Chief Executive Herschel Maasdorp says the company will launch delta-8 products in South Africa soon. In September last year, the US Food and Drug Administration (FDA) cautioned that delta-8 THC (tetrahydrocannabinol) products were not FDA-approved and were considered to carry serious health risks.
The public statement on the FDA website reveals that from December 2020 to July 2021 the FDA received adverse event reports from consumers and law enforcement describing 22 patients who consumed delta-8 THC products.
Of these, 14 presented to a hospital or emergency room for treatment following ingestion. Of the 22 patients, 19 experienced adverse events after ingesting delta-8 THC-containing food products such as brownies or gummies. Adverse events included vomiting, hallucinations, trouble standing, and loss of consciousness.
The FDA also states that national poison control centres in the US received 660 exposure cases related to delta-8 THC products between 1 January 2021 and 31 July 2021. There was also a single case prior to this period. Of the 661 exposure cases:
- 41% involved unintentional exposure to delta-8 THC and 77% of these unintentional exposures affected patients under 18;
- 39% involved patients under 18; and
- 18% required hospitalisations, including children who required intensive care unit (ICU) admission following exposure to these products.
Delta-8 is currently being sold in some states in the US regardless of the FDA warnings, due to a legal loophole. A veteran narcotics officer, Joe Nicholson, told Mississippi-based WLOX News that the product is being sold in that state in vape pens containing less than a millilitre while the state statute banning the product defines a dosage unit as one millilitre or more.
According to Statista, the US has the planet’s biggest and most sophisticated cannabis market, valued at R927-billion. Recreational cannabis alone is predicted to exceed R619-billion in annual sales by 2026.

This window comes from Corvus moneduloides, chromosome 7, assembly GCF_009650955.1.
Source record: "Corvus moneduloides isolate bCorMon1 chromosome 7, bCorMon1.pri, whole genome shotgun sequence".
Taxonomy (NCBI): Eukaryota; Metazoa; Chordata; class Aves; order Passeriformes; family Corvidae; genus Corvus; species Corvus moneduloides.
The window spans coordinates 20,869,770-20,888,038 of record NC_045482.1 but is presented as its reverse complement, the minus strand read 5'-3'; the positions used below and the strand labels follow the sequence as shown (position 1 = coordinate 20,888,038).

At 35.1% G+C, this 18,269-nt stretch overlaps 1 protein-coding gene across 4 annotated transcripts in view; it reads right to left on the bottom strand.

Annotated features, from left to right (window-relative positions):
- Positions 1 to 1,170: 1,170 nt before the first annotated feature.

‘Toned-down’ psychoactive effect
Maasdorp admits delta-8 is psychoactive but says, “You can think of it as a toned-down kind of psychoactive effect. The possible results of delta-8 include a euphoric high and reduced stress and anxiety. Most people describe a sense of calm, increased sensory perception.”
Responding to the FDA statement, Maasdorp says that after consultation with Labat’s medical and technical director, the company decided to include delta-8 in its scientific inquiry into active pharmaceutical ingredients (APIs) by researching various cannabinoids, including the combination of all these APIs to treat various ailments.
“All our products are trialled with our research company Biodata to ensure the safety and efficacy of the medicine and recommended protocols. Delta-8 will not be available on the shelves before it has been cleared by relevant regulations and stakeholders,” he says.
Products of Labat’s SA brand Cannafrica, which include cannabidiol medicinal drops, edibles and supplements, are aligned to South African Health Products Regulatory Authority regulations, while Echo Life adheres to standards set out by the US FDA.
The company has several irons in the South African fire, including the imminent conclusion of a transaction to acquire a fully licensed and operational cannabis cultivation facility. Maasdorp says Labat has had a working relationship with this facility since before it was issued with its cultivation permit, and the facility is soon to receive a permit for full extraction of the plant. Acquisition of the facility will see Labat continue supplying cannabis flowers to the international market.